Scholars have questioned the authenticity of a purported 15th-century map housed in Yale University’s Beinecke Rare Book & Manuscript Library since it was first unveiled to the public in 1965. About the size of a placemat, the Vinland Map is an intriguing document because, in addition to Africa, Asia, and Europe, the map depicts a section of the North American coastline identified as “Vinlandia Insula” just southwest of Greenland.
This suggested that Norsemen may have been the first Europeans to discover the Americas, well before the first voyage of Christopher Columbus—something for which we now have other evidence for today. However, evidence that the map is a hoax has been steadily accumulating, particularly over the last few years. And the latest scientific analysis has definitively put an end to the controversy once and for all: the inks used to draw the map are of modern origin.
“The Vinland Map is a fake,” said Raymond Clemens, curator of early books and manuscripts at the Beinecke. “There is no reasonable doubt here. This new analysis should put the matter to rest.”
The map first came to light in 1957, when a London book dealer named Irving Davis initially offered the Vinland Map—then bound together with a medieval text, Hystoria Tartarorum—to the British Museum, acting on behalf of another European dealer named Enzo Ferrajoli de Ry. (It was later discovered that Ferrajoli had been convicted of possessing stolen manuscripts in the 1950s.) But the museum’s Keeper of Manuscripts thought the handwriting style showed elements that weren’t common until the 19th century and passed on the offer, suspecting a forgery.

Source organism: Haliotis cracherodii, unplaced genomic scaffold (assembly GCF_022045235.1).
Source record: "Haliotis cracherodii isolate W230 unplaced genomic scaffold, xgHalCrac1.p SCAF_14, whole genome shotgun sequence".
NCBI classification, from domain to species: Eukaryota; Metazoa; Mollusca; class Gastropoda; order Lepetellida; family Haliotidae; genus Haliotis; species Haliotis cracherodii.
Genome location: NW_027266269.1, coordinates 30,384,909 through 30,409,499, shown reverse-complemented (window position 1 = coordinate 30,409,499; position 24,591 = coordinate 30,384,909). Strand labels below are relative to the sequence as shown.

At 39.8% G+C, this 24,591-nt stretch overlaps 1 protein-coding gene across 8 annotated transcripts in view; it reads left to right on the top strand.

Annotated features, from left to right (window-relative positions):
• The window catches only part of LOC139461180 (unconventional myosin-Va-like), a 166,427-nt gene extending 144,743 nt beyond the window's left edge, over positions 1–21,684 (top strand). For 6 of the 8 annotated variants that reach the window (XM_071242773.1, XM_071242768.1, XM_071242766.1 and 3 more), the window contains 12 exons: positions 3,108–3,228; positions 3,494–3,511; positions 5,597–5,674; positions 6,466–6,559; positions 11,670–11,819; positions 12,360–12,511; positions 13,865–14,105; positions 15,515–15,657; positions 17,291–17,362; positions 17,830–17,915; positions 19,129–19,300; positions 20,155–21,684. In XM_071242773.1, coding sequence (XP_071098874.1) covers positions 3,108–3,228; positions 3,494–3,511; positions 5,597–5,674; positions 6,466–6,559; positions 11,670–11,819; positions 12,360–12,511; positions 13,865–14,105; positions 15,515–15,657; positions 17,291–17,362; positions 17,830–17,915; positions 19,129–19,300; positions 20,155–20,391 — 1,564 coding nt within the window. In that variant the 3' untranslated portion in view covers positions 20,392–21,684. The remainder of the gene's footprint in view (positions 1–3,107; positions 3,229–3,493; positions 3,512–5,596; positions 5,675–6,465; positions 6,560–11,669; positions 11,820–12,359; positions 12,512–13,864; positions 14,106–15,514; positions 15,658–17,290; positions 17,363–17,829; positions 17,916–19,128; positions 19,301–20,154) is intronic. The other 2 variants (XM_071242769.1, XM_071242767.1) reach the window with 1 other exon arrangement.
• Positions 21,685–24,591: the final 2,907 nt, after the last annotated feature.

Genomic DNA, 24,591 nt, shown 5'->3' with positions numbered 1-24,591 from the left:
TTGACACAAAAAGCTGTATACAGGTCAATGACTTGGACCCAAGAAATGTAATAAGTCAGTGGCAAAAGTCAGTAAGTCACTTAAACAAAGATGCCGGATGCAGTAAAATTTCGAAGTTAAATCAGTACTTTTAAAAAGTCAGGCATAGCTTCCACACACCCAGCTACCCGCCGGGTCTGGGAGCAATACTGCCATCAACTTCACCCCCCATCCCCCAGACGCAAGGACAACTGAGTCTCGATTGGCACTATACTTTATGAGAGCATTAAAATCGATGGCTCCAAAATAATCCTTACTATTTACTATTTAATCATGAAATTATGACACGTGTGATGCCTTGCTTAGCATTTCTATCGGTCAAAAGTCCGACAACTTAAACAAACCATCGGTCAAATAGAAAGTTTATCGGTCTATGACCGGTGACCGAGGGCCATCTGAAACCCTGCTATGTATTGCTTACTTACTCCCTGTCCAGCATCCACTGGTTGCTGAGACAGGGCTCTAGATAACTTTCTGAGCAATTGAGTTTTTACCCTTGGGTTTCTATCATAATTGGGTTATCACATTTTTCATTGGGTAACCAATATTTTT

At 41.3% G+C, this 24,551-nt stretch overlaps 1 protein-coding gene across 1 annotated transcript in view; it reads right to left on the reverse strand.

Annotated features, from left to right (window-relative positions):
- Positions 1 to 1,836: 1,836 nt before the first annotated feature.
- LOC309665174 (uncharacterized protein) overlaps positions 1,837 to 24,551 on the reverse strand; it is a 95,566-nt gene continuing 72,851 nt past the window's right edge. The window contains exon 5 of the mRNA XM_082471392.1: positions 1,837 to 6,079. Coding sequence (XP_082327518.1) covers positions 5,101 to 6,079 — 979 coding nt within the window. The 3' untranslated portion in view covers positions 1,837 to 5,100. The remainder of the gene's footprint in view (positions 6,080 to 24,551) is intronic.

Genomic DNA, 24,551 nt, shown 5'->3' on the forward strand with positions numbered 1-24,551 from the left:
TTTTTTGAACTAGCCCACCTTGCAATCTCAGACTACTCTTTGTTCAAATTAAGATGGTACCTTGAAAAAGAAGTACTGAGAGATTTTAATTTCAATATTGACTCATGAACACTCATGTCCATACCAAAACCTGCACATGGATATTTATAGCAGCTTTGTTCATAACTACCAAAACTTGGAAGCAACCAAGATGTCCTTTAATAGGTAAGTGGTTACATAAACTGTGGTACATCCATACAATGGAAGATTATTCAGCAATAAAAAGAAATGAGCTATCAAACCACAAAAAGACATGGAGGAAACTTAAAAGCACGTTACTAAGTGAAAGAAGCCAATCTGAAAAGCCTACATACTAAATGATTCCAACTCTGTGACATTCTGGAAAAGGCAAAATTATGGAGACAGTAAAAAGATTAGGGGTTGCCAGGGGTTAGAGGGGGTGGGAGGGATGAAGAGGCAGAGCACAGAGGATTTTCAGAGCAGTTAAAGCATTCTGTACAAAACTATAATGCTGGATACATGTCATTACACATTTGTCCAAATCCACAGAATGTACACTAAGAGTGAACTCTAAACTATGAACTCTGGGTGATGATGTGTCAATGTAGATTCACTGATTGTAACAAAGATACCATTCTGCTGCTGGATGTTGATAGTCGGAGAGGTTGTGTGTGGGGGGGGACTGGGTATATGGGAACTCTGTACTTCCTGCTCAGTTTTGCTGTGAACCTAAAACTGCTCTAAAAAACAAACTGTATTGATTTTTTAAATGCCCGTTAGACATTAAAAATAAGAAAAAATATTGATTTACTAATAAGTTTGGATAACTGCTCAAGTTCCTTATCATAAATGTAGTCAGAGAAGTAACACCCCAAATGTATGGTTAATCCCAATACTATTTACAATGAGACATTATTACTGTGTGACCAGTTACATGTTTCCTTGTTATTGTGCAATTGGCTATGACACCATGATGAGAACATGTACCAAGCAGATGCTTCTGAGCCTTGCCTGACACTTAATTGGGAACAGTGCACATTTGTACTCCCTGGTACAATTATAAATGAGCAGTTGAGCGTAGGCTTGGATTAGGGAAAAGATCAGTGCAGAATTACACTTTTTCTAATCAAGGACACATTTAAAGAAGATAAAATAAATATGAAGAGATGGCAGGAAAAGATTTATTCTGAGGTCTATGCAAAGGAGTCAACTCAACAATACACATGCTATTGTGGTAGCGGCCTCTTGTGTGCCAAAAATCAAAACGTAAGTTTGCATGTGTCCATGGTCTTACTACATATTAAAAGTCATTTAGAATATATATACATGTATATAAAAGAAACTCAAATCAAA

An American dealer, Laurence C. Witten III, ended up purchasing the volume for $3,500 and offered to sell it in turn to Yale (his alma mater) for $300,000. The price was a bit steep for the university, but another alumnus agreed to purchase the map and donate it to Yale, provided its authenticity was confirmed.
The map’s existence was kept secret for several years as a handful of scholars examined the artifact in detail, all while writing a book about their findings. There was good reason to be suspicious: while both the map and the Hystoria were dotted with wormholes, those wormholes didn’t line up with each other. And Witten was reluctant to reveal the map’s provenance, possibly because of tax concerns.
But the following year, Davis sold Yale another medieval tome, the Speculum Historiale, which also had wormholes—and those wormholes did line up with the Vinland Map. Clearly, all three books had been bound together into a single volume at some point. Since both the Hystoria and Speculum were genuine, it seemed more likely that the Vinland Map was genuine as well. Further encouragement came with the discovery of a Norse archaeological site in 1960 at L’Anse aux Meadows on the northern tip of the island of Newfoundland—the only confirmed Norse settlement in or near North America outside of Greenland.
Yale publicly announced its acquisition of the Vinland Map just before Columbus Day in 1965. Experts questioned its authenticity almost immediately and even held a conference at the Smithsonian Institution the following year. Among other criticisms, no scientists had been allowed to examine the map since 1957. Radiocarbon dating done in 1995 found that the parchment, at least, was genuine and likely originated between 1423 and 1445. But in addition to the handwriting concerns, the British Museum’s experts had noted peculiarities about the inks used to create the Vinland Map. The experts found no trace of the iron-gall ink used in the two books with which it had been bound, and they couldn’t identify the recipes.